12 December

How to Create a Winning Portfolio to Showcase to Clients

What’s the first thing you think about when you hear the word “portfolio”? Do you think of your online business? I have to confess I don’t. The first thing I think about is an artist lugging around a huge folder full of drawings and paintings. It takes a moment for me to think of how a portfolio applies to freelance businesses, especially a VA business.

And to take the image a little further, how do you use a portfolio in the virtual world, where you may not have an opportunity to meet personally with prospective clients? Is there a way to showcase your work samples in an effective way without lugging them around or inviting clients to look over your shoulder while you perform tasks on your computer?

The answer is yes, and we’ll unpack some of those strategies below. If you don’t have a portfolio yet, I hope this post will serve as a helpful guide to get you started. And if you already have a portfolio, I hope these tips will help you take it to the next level.

So, without further ado, here are four strategies for creating a winning portfolio to showcase to clients:

1. Define Your Business Goals.

If you follow our VAClassroom blog, you may start feeling a bit of déjà vu at this point, because I’m going to repeat some familiar advice. As with all your content, whether you are a writer, designer, social media manager, virtual events specialist, etc., you want to think of your portfolio from your target audience’s perspective. You also need to have a firm grasp on your own identity and goals as a business owner. The first step is to ask yourself these questions:

– Who am I?

– Who is my target audience?

– What skills do I want to offer?

– What skills do I NOT want to offer?

In an article called “How to Build a Portfolio That Drives Your Freelance Business,”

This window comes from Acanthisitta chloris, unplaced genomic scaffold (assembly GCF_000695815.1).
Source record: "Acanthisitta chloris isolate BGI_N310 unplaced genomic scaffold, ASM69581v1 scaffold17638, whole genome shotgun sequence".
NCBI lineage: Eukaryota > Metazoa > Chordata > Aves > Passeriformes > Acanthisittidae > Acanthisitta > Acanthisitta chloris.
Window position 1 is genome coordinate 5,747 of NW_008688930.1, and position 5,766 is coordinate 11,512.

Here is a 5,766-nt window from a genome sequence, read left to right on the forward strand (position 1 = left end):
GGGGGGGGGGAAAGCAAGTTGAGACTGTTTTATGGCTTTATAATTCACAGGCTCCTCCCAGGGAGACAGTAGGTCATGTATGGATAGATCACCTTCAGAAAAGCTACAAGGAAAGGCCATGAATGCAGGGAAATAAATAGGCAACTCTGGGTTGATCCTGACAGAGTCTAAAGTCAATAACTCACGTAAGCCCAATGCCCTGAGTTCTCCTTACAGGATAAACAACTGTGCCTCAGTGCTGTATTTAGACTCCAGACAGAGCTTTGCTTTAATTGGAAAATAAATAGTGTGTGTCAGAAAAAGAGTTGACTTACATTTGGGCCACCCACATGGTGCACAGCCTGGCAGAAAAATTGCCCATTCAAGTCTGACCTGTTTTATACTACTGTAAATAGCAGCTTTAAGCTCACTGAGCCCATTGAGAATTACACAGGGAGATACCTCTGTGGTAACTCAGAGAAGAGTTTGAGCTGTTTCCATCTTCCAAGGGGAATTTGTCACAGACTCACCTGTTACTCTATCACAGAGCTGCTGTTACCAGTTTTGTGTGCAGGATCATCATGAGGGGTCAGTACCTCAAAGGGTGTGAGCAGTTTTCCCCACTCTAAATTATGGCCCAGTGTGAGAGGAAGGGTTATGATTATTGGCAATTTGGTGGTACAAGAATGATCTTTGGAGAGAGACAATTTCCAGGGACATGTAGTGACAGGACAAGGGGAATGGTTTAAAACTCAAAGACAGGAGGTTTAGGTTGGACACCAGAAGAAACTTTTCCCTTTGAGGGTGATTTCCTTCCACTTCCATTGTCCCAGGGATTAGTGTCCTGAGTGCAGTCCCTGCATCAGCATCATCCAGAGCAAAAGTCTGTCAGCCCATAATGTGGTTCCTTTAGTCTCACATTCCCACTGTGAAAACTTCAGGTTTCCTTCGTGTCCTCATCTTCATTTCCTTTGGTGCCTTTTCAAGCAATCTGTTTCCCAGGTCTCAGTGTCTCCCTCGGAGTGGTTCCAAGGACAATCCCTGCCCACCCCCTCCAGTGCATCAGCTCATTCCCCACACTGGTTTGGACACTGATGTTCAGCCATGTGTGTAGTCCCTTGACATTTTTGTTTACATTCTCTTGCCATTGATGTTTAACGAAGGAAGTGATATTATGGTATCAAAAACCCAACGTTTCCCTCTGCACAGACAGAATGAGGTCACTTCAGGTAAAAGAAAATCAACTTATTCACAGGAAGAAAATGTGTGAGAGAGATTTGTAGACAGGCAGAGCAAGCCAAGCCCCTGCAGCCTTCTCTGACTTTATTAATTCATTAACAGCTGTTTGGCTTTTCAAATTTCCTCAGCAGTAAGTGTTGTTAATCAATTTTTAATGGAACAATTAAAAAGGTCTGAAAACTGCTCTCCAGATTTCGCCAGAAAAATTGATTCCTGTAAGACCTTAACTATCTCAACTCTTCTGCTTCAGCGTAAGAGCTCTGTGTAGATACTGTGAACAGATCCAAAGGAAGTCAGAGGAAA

Brent Galloway says, “Rather than showcase everything you’ve had experience in, your freelance portfolio must focus on what you’d like to be known for.” He further stresses that we should make the type of work we specialize in apparent.

I remember an art festival I entered back in high school. I put together a portfolio showcasing every type of skill I had learned in art class – all kinds of drawings, paintings, and sculptures with no unifying theme. To my dismay, I discovered the judges weren’t impressed at all. I hadn’t done enough research to understand that they were looking for each artist’s individual style across different media.

In the same way, be sure to plan your business portfolio samples in a way that focusses on your ideal clients’ needs and what they’ll be looking for. But at the same time, remain true to your own business goals and niche. Showcase your work with a laser focus on your targeted audience, and only show the types of work you’d like to do again if asked.

2. Collect Work Samples.

Now, with clear goals in mind, you can set about gathering work samples for your portfolio. If you’ve been in business for a while, this task should be fairly simple, but if you’re just starting out, never fear. There are still ways to showcase your skills using free work you’ve done for others or for yourself.

First of all, think about which work samples illustrate your skills and passions, as well as being in demand by your ideal clients. Which projects will attract clients to your business? And this goes for all freelancers and Virtual Assistants, not just artists or graphic designers.

Danny Margulies gives the following advice in his article “How to build a freelance portfolio from scratch — in 1 afternoon”

“You don’t need to be in a creative industry like writing or graphic design in order to build an impressive freelance portfolio…

“It doesn’t matter what type of work you do. Screenshots of spreadsheets, research documents, social media posts, apps and anything else you can imagine can all make great portfolio pieces that make you look smart and credible.”

Depending on your niche, he also recommends posting screenshots of results you’ve achieved, like a Facebook post with likes and shares if you’re a Social Media specialist. For copywriters, he suggests writing an email for a friend’s business and taking a screenshot of the results in MailChimp to show that people are opening and reading your emails.

In the case of paid work, remember to request permission to include your clients’ projects in your portfolio. In an article titled “Building a portfolio that wins you the work you want,”  Hannah Belton advises “building it into your client contract that you reserve the right to use the visuals you create for your client in your own marketing, although it’s important to be respectful and you should always double check with them that they’re happy before you go posting their visuals everywhere.” This is because some clients may need to maintain privacy about their projects for commercial reasons.